Long-range shooting

The next day I headed out to where we can get some distance. It was a nice cool morning being about 56° and at a density altitude of roughly 7700 ft. I fired one round to confirm zero at a 100-meter target with no problems, and a center hit.

kestrel showing current conditions
Kestrel Reading

350 Meters with the Ballistic Advantage Creedmoor barrel

The first target on the range is at 350 Meters, (383 yards). Took the best guess for an elevation and fired 3 rounds at the target. Had a first-round hit and proceeded to place the next two rounds right beside the first round. The 3 round group measured 1 ¼” from center to center of impact. This is approximately .33 MOA.

Ballistic advantage barrel test at 350 meters
3 shot group at 350 meters 6.5 Creedmoor (.33 MOA) on a 12″ x 18″ target

550 Meter target

Next on the agenda was at 550 meters, (602 yards). It took two rounds to get on target, taking best guess for an elevation hold and the wind had started to pick up a little. Once on target, I was able to fire a decent three-shot group. The spread on these shots measured approximately 3″ from center to center or .5 MOA.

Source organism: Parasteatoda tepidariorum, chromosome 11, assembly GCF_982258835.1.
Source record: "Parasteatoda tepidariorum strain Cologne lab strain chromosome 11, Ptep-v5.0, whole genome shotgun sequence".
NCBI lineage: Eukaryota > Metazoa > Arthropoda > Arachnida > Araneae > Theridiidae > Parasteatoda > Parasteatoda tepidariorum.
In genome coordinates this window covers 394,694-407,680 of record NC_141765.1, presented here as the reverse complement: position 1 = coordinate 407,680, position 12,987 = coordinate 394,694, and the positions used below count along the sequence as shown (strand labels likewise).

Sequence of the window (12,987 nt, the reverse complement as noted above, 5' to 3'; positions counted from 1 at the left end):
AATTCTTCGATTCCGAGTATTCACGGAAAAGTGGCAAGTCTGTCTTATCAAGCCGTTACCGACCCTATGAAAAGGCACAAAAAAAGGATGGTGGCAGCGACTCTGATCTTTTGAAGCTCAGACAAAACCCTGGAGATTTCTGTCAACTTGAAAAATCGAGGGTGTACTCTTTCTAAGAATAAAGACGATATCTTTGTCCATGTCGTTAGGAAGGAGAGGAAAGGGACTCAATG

550 Meter 3 shot group from a 6.5 Creedmoor round
3 shot group at 550 meters, 3″ spread or .5 MOA , 12″ x 18″ Target Size

760 Meter target 6.5 Creedmoor

My last target of the day was at 760 Meters, (831 yards). I had a few misses at this range at first. Having no data on elevation and wind holds for this cartridge meant taking the best guess then pushing a bullet down the barrel. At this range, the target location made it a little harder to get on target because the backdrop was a juniper tree stand. Because of the tree and vegetation on the ground, a missed shot was hard to tell where it landed due to little or no bullet splash.once I was able to get on target, I was able to put five good hits. The group of three rounds at the top left have a spread of 4″, .5 MOA, and were consecutive shots. The other two rounds that spread out a little I would put on me finding a wind hold and elevation hold.

Steel target at 760 meters
760 Meter Target one 3 shot group at 4″ spread, .5 MOA, 12″ x 18″ target size

Final evaluation and opinion of the Ballistic Advantage 20” 6.5 Creedmoor Barrel